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  • World Builder League
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  • In 2006, a very small "guinea pig" group of about five dedicated LEGO fans were invited to be a part of LEGO Universe's development. This group formed a team, with Eric Kingsley becoming the head of the group, which is now commonly called the A Team, or Alpha Team. At the time, the LUPs were limited to the use of LDraw and LEGO Digital Designer as tools for their development, though this was expanded later on. Along the course of time, a few fans left the program. But some remain, including the original five members, who created MoonBase.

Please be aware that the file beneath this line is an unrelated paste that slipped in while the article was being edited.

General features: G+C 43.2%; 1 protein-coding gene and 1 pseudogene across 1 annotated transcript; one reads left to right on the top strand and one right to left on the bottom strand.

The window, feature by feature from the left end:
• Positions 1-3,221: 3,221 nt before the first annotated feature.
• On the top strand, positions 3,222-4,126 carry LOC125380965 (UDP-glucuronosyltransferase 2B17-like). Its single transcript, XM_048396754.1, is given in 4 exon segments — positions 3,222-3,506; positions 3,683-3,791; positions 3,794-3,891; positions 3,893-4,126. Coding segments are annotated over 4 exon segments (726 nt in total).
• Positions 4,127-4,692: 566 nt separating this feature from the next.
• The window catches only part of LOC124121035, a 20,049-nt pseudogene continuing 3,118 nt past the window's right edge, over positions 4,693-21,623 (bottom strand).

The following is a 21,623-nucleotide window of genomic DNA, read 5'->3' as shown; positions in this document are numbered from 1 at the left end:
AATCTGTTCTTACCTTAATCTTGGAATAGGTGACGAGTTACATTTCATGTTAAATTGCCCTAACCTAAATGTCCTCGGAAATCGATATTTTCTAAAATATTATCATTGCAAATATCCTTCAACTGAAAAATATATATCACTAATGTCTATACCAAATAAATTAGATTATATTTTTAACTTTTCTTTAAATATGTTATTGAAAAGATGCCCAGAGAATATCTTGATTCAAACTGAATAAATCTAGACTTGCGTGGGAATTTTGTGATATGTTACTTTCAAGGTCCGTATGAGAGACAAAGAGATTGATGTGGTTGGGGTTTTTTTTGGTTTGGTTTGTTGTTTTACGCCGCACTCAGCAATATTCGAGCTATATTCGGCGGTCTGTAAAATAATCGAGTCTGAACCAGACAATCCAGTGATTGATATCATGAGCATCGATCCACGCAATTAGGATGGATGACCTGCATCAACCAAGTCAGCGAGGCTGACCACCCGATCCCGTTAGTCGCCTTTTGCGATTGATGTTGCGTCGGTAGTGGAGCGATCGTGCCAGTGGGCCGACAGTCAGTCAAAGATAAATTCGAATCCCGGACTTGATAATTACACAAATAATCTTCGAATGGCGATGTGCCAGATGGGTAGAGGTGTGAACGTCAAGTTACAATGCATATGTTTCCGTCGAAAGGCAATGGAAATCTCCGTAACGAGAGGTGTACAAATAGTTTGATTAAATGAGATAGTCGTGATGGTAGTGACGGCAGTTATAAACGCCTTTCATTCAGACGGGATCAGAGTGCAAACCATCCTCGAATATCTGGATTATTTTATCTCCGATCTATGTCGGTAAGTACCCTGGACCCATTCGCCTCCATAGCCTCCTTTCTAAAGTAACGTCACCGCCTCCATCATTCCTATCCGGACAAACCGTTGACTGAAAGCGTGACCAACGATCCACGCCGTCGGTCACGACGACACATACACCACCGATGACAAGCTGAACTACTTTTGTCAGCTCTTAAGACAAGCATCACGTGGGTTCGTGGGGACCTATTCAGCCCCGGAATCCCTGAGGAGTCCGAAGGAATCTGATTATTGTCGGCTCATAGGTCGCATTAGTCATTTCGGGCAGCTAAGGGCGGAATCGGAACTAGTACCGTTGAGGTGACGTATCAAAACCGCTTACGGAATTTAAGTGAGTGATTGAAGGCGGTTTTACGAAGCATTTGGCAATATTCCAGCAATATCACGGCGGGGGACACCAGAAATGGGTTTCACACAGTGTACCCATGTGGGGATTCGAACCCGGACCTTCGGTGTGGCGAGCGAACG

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  • In 2006, a very small "guinea pig" group of about five dedicated LEGO fans were invited to be a part of LEGO Universe's development. This group formed a team, with Eric Kingsley becoming the head of the group, which is now commonly called the A Team, or Alpha Team. At the time, the LUPs were limited to the use of LDraw and LEGO Digital Designer as tools for their development, though this was expanded later on. Originally, the LUPs were sent out to literally teach the people at NetDevil how to build. NetDevil graphic designers were unable to produce concepts, as their field was not LEGO, so the LUP group started having sessions and explaining what they wanted to see in the game. Soon, the small group greeted some new faces, as about fifty more fans were invited to be a part of the partnership. Soon, both LEGO and NetDevil realized the fans' true potential, and introduced a World Building Tool in 2007. As the worlds began to progress in complexity and form, the other fans also branched into different groups, three of which created Portabello, Deep Freeze, and Robot City. Many other groups were created during the timespan of the LUP group, but all were at different stages in development when the game launched. Many were nearing completion, such as Robot City, and several were only beginning. Sector Six, one of these groups, was mid-way through their build process. Sector Six was intended to be an outpost on a desert planet near to the Maelstrom, which was under siege and constantly near falling apart. Players would cross the desert, finding few but hostile enemies before they entered the outpost. Unfortunetely, this idea was closed with many others when the LUP group changed focus. LEGO decided the hassle of the world building was too difficult and decided to turn the group into a property building group instead. Retitled and redisbatched, the program was targeted at teaching younger audiences more about building. Along the course of time, a few fans left the program. But some remain, including the original five members, who created MoonBase.
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